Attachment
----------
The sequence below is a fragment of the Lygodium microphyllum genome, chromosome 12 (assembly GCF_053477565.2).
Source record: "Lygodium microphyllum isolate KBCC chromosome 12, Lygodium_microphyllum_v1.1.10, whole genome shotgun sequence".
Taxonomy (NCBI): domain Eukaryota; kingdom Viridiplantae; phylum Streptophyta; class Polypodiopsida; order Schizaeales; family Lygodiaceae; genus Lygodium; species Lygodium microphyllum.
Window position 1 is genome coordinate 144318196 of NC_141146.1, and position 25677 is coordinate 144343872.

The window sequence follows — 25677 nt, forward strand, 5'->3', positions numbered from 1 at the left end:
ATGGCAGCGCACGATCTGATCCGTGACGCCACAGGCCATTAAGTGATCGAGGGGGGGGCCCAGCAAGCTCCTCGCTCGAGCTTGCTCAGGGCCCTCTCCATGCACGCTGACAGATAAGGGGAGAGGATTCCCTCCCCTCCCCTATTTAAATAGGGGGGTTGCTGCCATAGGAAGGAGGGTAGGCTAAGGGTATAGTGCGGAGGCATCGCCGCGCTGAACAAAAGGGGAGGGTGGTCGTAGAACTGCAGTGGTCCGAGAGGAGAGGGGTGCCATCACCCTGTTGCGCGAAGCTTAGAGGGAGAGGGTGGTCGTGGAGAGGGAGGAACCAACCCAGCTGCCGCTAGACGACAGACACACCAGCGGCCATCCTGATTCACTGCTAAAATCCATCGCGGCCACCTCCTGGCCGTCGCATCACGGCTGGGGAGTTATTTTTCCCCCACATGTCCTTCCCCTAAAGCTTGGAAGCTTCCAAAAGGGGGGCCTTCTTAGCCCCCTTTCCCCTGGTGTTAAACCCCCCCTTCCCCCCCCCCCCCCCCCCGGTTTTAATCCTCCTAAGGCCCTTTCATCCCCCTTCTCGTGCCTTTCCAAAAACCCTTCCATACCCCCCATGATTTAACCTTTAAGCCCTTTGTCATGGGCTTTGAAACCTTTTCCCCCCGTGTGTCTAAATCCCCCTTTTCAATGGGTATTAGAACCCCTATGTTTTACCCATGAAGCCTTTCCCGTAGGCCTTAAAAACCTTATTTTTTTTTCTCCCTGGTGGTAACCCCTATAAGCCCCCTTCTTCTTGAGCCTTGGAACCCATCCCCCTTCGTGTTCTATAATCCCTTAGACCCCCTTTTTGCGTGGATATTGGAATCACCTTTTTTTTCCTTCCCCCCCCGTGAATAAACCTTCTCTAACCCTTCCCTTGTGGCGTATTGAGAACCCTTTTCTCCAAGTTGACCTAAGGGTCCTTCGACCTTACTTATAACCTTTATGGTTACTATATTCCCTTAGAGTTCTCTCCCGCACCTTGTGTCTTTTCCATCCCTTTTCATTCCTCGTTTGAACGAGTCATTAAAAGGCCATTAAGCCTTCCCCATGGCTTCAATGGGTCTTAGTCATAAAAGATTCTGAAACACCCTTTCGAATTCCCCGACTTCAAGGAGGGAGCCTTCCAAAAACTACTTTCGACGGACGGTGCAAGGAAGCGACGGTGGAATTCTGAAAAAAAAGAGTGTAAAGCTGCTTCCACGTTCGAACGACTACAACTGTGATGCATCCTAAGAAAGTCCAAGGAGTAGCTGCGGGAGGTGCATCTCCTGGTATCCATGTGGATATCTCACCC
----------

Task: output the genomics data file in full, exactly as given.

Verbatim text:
The sequence below is a fragment of the Lygodium microphyllum genome, chromosome 12 (assembly GCF_053477565.2).
Source record: "Lygodium microphyllum isolate KBCC chromosome 12, Lygodium_microphyllum_v1.1.10, whole genome shotgun sequence".
Taxonomy (NCBI): domain Eukaryota; kingdom Viridiplantae; phylum Streptophyta; class Polypodiopsida; order Schizaeales; family Lygodiaceae; genus Lygodium; species Lygodium microphyllum.
Window position 1 is genome coordinate 144318196 of NC_141146.1, and position 25677 is coordinate 144343872.

The window sequence follows — 25677 nt, forward strand, 5'->3', positions numbered from 1 at the left end:
ATGGCAGCGCACGATCTGATCCGTGACGCCACAGGCCATTAAGTGATCGAGGGGGGGGCCCAGCAAGCTCCTCGCTCGAGCTTGCTCAGGGCCCTCTCCATGCACGCTGACAGATAAGGGGAGAGGATTCCCTCCCCTCCCCTATTTAAATAGGGGGGTTGCTGCCATAGGAAGGAGGGTAGGCTAAGGGTATAGTGCGGAGGCATCGCCGCGCTGAACAAAAGGGGAGGGTGGTCGTAGAACTGCAGTGGTCCGAGAGGAGAGGGGTGCCATCACCCTGTTGCGCGAAGCTTAGAGGGAGAGGGTGGTCGTGGAGAGGGAGGAACCAACCCAGCTGCCGCTAGACGACAGACACACCAGCGGCCATCCTGATTCACTGCTAAAATCCATCGCGGCCACCTCCTGGCCGTCGCATCACGGCTGGGGAGTTATTTTTCCCCCACATGTCCTTCCCCTAAAGCTTGGAAGCTTCCAAAAGGGGGGCCTTCTTAGCCCCCTTTCCCCTGGTGTTAAACCCCCCCTTCCCCCCCCCCCCCCCCCCGGTTTTAATCCTCCTAAGGCCCTTTCATCCCCCTTCTCGTGCCTTTCCAAAAACCCTTCCATACCCCCCATGATTTAACCTTTAAGCCCTTTGTCATGGGCTTTGAAACCTTTTCCCCCCGTGTGTCTAAATCCCCCTTTTCAATGGGTATTAGAACCCCTATGTTTTACCCATGAAGCCTTTCCCGTAGGCCTTAAAAACCTTATTTTTTTTTCTCCCTGGTGGTAACCCCTATAAGCCCCCTTCTTCTTGAGCCTTGGAACCCATCCCCCTTCGTGTTCTATAATCCCTTAGACCCCCTTTTTGCGTGGATATTGGAATCACCTTTTTTTTCCTTCCCCCCCCGTGAATAAACCTTCTCTAACCCTTCCCTTGTGGCGTATTGAGAACCCTTTTCTCCAAGTTGACCTAAGGGTCCTTCGACCTTACTTATAACCTTTATGGTTACTATATTCCCTTAGAGTTCTCTCCCGCACCTTGTGTCTTTTCCATCCCTTTTCATTCCTCGTTTGAACGAGTCATTAAAAGGCCATTAAGCCTTCCCCATGGCTTCAATGGGTCTTAGTCATAAAAGATTCTGAAACACCCTTTCGAATTCCCCGACTTCAAGGAGGGAGCCTTCCAAAAACTACTTTCGACGGACGGTGCAAGGAAGCGACGGTGGAATTCTGAAAAAAAAGAGTGTAAAGCTGCTTCCACGTTCGAACGACTACAACTGTGATGCATCCTAAGAAAGTCCAAGGAGTAGCTGCGGGAGGTGCATCTCCTGGTATCCATGTGGATATCTCACCC